The Internal Revenue Service announced in November of 2009 that in February 2010, it would begin its first Employment Tax National Research Project since the 1980s. This Tax Project will include audits of 6,000 companies over the next three years, and is expected to focus review on (among other issues) executive compensation, including deferred compensation arrangements subject to Section 409A of the Internal Revenue Code of 1986, as amended.

In addition, employers are now reporting that the IRS has begun to audit deferred compensation plans for compliance under Section 409A. These audits are being conducted by the IRS as a separate audit project quite apart from the Tax Project. The IRS has been issuing “Information Document Requests” (IDRs) requiring disclosure of specific information on deferred compensation arrangements subject to Section 409A. These IDRs will be used to determine whether these arrangements are in compliance with Section 409A.

Section 409A contains complex rules relating to the timing and form of payment of deferred compensation. Arrangements providing deferred compensation must be in a writing that conforms to 409A requirements (i.e., documentary compliance) and operated in compliance with the plan document and Section 409A. An operational and/or documentary violation of Section 409A can subject the recipient of the compensation to immediate income inclusion of deferred amounts (even before the amounts are paid to the recipient) as well as an additional 20% tax and interest (409A Penalties).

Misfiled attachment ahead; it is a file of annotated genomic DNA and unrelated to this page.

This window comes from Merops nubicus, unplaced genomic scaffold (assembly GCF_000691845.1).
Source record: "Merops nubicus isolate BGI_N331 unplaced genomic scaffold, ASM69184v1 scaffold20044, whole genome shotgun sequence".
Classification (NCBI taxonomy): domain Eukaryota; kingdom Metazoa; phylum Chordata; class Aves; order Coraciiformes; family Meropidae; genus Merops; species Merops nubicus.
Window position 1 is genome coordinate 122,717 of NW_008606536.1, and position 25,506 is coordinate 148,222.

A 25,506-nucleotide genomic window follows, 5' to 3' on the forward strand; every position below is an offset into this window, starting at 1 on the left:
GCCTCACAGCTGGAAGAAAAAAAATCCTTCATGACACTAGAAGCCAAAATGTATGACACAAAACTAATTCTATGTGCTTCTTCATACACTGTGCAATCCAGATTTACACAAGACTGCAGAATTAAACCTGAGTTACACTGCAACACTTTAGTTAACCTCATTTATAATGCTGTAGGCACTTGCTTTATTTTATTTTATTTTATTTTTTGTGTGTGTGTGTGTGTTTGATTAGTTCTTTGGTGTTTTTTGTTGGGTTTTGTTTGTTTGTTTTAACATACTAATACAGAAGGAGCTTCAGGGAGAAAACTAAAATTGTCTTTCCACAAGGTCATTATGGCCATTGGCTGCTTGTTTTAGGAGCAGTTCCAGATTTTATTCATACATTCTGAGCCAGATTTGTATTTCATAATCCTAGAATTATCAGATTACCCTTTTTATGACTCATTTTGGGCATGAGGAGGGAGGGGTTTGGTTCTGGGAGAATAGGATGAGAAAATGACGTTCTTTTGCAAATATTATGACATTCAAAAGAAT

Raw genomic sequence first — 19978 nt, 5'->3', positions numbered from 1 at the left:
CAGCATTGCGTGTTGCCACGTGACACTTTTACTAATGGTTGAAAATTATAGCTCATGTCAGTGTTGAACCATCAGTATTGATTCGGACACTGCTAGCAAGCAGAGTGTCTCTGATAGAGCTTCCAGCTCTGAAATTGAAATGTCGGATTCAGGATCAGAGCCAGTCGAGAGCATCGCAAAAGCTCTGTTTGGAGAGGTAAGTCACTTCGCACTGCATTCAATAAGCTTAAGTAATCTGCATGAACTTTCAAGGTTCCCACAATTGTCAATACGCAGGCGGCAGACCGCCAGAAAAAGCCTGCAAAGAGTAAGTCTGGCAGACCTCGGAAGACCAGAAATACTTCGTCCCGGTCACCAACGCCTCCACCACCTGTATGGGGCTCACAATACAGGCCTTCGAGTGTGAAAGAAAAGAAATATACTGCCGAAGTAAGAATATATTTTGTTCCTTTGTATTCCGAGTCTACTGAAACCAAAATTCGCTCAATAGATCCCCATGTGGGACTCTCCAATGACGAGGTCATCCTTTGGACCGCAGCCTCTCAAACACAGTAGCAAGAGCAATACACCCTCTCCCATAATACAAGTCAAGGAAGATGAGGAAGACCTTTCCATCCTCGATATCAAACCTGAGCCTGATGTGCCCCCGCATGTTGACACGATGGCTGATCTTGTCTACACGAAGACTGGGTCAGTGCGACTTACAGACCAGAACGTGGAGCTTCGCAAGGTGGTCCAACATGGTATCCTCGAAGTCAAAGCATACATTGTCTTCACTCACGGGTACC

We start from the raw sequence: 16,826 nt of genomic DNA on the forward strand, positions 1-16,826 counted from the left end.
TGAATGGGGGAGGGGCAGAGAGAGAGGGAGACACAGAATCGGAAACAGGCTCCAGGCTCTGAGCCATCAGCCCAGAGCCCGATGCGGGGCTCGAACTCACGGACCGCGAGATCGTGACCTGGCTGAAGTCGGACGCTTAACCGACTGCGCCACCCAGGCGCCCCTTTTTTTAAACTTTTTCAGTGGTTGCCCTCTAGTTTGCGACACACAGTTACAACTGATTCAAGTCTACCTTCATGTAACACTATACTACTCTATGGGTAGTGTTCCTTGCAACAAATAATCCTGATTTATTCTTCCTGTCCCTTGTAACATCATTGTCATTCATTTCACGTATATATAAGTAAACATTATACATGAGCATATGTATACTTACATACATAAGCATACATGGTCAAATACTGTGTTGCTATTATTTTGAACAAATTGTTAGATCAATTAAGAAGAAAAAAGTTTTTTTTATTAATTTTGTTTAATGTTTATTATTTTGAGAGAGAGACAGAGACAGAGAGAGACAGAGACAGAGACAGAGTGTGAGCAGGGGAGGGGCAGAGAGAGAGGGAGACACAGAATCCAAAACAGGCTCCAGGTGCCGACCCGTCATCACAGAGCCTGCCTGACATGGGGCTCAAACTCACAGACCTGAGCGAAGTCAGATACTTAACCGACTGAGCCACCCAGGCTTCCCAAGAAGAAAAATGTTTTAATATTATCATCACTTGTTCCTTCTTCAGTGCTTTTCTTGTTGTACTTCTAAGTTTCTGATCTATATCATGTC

Documentary compliance with Section 409A was required as of January 1, 2009. Failure to meet this deadline would normally result in the imposition of 409A Penalties. However, compliance with Section 409A continues to be a “work in progress” as companies and their advisors continue even now to struggle to understand the complexities of some of these new rules.

In recognition of this fact and as an incentive for employers to revisit their earlier good faith efforts to comply, the IRS issued recently Notice 2010-6 (Correction Notice) which sets forth methods for correcting certain documentary failures. Normally, even where the Correction Notice is followed, the payment of a partial 409A Penalty is required. However, the special “transition relief” offered under the Correction Notice provides that certain corrections to non-conforming plan documents may be made by the end of 2010 (and in some cases by the end of 2011) without the imposition of any 409A Penalty.

Sponsors of deferred compensation plans should review their plans now to determine whether documentary corrections are indicated. This is true even for plans that have already been amended under 409A by the January 1, 2009, deadline. Much has happened in the world of 409A since that time, and new understandings of the rules may require additional changes to plan documents. The Correction Notice offers for a brief period the possibility of making corrections without the imposition of 409A Penalties. But it is important to act before a plan comes under audit. Transition relief without penalties is generally not available with respect to identified 409A failures under examination by the IRS.

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